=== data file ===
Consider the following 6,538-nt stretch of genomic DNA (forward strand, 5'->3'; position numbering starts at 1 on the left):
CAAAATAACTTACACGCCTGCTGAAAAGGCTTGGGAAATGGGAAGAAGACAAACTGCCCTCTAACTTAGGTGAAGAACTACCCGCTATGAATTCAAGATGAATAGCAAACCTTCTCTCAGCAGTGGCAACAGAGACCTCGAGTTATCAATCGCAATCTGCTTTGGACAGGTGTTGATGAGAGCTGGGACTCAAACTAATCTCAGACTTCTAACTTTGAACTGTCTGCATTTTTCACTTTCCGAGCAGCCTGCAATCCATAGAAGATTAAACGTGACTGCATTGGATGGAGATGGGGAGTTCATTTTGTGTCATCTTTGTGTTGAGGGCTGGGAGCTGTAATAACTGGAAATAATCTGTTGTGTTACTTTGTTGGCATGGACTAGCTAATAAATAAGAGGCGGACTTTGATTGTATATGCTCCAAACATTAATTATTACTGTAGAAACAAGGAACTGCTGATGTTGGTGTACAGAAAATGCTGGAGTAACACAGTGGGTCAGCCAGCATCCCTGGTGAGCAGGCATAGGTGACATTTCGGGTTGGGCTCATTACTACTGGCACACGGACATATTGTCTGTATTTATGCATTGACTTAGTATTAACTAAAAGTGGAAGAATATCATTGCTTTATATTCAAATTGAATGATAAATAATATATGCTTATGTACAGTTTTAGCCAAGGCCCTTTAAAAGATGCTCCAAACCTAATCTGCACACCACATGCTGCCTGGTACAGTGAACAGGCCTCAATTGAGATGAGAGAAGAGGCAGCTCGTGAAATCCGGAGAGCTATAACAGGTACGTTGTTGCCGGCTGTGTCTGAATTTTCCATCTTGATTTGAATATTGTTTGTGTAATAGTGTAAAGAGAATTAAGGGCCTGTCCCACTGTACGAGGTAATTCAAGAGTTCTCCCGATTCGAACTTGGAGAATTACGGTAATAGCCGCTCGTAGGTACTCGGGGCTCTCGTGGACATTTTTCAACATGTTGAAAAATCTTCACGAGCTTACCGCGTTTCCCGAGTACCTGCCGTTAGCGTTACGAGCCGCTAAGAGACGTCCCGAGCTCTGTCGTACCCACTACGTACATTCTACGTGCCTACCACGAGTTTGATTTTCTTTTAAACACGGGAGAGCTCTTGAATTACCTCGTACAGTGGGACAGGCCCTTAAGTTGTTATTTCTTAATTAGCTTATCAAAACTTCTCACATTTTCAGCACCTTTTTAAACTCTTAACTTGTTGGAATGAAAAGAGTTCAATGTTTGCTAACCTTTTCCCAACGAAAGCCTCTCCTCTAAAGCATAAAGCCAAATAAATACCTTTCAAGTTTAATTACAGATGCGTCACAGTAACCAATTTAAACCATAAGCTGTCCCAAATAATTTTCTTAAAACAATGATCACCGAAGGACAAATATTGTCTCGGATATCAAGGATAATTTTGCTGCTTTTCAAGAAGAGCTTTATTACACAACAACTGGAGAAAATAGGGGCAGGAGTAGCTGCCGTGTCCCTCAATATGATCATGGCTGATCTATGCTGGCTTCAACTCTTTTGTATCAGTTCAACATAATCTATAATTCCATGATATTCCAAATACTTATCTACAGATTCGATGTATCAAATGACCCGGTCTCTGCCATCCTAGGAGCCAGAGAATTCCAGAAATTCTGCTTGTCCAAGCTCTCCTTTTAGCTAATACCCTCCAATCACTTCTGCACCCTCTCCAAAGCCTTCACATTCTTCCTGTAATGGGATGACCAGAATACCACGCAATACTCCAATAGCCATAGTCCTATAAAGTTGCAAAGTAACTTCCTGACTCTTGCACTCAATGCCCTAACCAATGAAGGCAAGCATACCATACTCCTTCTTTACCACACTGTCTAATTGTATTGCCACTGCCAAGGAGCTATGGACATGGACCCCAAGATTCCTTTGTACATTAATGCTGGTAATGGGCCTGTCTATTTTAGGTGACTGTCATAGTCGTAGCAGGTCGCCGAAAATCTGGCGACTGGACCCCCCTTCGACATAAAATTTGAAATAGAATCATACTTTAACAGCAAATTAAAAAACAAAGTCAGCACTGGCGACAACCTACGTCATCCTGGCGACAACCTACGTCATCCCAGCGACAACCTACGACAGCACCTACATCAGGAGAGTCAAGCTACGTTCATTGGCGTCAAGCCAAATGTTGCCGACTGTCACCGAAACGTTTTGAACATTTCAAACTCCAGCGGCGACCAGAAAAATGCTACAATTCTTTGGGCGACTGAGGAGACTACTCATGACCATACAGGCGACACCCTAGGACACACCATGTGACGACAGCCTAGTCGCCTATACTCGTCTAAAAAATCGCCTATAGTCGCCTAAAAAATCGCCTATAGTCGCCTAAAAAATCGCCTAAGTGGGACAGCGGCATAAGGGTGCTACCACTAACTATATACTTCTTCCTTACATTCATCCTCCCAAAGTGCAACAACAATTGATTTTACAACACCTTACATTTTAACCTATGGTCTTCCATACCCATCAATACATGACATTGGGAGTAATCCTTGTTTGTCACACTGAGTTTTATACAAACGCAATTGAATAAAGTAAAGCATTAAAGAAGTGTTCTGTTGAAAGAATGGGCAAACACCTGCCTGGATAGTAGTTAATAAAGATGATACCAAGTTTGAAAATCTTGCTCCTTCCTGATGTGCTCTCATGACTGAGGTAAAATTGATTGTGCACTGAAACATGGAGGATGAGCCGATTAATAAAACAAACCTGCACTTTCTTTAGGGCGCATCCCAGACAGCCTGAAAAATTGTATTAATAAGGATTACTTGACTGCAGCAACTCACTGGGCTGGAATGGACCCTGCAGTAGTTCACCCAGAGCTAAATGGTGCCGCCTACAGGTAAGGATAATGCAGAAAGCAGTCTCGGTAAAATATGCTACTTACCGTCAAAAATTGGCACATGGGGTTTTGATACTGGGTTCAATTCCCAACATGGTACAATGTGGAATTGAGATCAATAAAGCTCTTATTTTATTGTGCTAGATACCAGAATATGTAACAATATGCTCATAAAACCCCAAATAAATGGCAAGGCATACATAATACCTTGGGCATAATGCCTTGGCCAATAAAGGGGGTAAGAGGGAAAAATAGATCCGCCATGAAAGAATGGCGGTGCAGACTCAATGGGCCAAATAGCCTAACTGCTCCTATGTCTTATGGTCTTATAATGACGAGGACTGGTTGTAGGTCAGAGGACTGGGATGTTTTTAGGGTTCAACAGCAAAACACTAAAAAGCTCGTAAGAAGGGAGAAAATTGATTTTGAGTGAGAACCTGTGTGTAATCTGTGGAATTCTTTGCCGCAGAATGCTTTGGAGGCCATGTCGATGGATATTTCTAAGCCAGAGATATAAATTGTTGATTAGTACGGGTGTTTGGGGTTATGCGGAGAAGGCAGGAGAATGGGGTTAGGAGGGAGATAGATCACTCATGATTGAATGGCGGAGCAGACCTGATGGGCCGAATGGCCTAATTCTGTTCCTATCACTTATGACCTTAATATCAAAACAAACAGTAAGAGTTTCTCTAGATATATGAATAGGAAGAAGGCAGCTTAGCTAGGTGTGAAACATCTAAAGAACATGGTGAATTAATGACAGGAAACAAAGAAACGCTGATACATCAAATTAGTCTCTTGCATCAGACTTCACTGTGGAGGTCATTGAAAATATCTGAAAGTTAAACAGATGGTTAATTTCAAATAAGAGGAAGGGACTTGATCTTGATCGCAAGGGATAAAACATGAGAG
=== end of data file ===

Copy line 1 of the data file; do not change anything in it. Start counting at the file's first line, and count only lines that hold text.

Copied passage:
Consider the following 6,538-nt stretch of genomic DNA (forward strand, 5'->3'; position numbering starts at 1 on the left):